Serving the campus of the University of Alabama since 1894

The Crimson White

Serving the campus of the University of Alabama since 1894

The Crimson White

Serving the campus of the University of Alabama since 1894

The Crimson White

The New Black to host march

“Light the Path: For Equality,” a protest against racial inequality, will be held on the University of Alabama campus on Friday.

The protest will consist of a march from the Ferguson Student Center to Malone-Hood Plaza, followed by a rally including speeches and songs. Attendees are encouraged to bring a flashlight with them, representing someone who has died as a result of racial profiling.

Quinisha Huntley, chair of the event, said the protest is meant to commemorate past racial injustices in order to prevent them from happening again in the future.

“The name ‘Light The Path: For Equality’ originated from the idea that as we were remembering victims of racial injustice with a flashlight vigil, we would also be marching for change on their behalf, thus lighting the path as we go,” Huntley said.

(See also “Norris sparks conversations on race relations“)

The protest is hosted by The New Black, a movement for social integration.

“The New Black is a pun in the sense that we are redefining the construction of what it means to be a person of color, so that’s the new black and in the sense of, ‘Hey, it’s the 21st century. Integration is just in; it’s the new black,’” Huntley said.

According to its website, The New Black was created to tear down negative constructs of people of color. The site points to Jordan Davis, Trayvon Martin, Renisha McBride and Kendrick Johnson, black youths who were killed in their own neighborhoods, as contemporary examples of the hositility and danger posed to black individuals through racial profiling.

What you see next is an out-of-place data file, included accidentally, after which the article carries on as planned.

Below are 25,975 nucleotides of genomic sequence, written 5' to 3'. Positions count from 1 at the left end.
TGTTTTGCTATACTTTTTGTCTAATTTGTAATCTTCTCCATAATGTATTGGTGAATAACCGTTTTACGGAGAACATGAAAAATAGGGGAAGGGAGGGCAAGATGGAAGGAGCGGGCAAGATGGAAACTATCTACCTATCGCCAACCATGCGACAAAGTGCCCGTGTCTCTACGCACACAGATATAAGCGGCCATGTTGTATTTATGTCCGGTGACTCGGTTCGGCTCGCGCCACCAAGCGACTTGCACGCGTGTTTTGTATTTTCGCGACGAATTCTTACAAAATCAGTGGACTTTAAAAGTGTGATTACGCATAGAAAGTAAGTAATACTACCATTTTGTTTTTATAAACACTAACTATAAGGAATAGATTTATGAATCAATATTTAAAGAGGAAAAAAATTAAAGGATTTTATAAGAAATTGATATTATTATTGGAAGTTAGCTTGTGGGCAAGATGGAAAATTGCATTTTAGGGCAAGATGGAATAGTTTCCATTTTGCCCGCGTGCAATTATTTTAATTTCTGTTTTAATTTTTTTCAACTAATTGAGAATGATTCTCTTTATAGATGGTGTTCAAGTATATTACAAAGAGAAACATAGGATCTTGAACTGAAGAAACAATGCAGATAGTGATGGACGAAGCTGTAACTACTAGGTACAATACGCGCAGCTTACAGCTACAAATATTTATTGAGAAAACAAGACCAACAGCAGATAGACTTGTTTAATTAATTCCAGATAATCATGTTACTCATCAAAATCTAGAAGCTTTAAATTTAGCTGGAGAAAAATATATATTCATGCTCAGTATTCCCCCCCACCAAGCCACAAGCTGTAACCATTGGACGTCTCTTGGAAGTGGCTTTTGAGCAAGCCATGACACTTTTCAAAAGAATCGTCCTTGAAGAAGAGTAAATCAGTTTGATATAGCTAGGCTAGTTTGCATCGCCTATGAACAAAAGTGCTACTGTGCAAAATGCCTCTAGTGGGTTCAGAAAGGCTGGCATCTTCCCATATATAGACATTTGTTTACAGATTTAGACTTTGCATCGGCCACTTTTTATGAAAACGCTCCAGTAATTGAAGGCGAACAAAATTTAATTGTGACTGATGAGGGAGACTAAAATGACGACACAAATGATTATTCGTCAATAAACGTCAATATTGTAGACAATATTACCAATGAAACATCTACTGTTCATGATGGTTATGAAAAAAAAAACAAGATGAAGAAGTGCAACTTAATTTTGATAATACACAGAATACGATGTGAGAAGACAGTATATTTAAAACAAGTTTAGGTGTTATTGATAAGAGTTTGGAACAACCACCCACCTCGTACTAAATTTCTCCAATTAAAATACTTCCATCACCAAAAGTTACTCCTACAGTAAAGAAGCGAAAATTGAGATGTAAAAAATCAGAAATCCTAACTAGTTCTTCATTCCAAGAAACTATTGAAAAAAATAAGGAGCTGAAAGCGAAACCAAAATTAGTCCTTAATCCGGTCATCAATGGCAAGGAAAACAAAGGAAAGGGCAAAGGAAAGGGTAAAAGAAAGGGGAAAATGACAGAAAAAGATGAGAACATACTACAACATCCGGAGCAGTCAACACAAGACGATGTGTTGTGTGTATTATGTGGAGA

Huntley said she hopes young people will get involved with the protest not only on the ground, but also on social media as well by using the hashtag #LightThePath.

(See also “March to Rose draws hundreds“)

“At the center of every social movement is a bunch of young people,” Huntley said. “Millennials are the most globally social and arguably the most powerful generation ever. In 140 characters, we can publish a private thought that can turn into a global protest.”

Huntley said the protest is open to all those who want to fight against injustice in regard to race, gender or background.

“The idea behind The New Black is that we are more than crayon colors; we are human beings,” Huntley said. “Anytime there are lives being lost approximately every 36 hours without just cause and no one is held accountable, that is an assault, not just to the community affected, but also to the sanctity of human life. An injustice anywhere is a threat to justice everywhere.”

The protest will begin at 7:15 p.m. at the Ferguson Center Plaza, or 120 Farrah Hall in case of rain. For more information, go online to

(See also “Fifty years later, true nature of race relations still open for discussion“)

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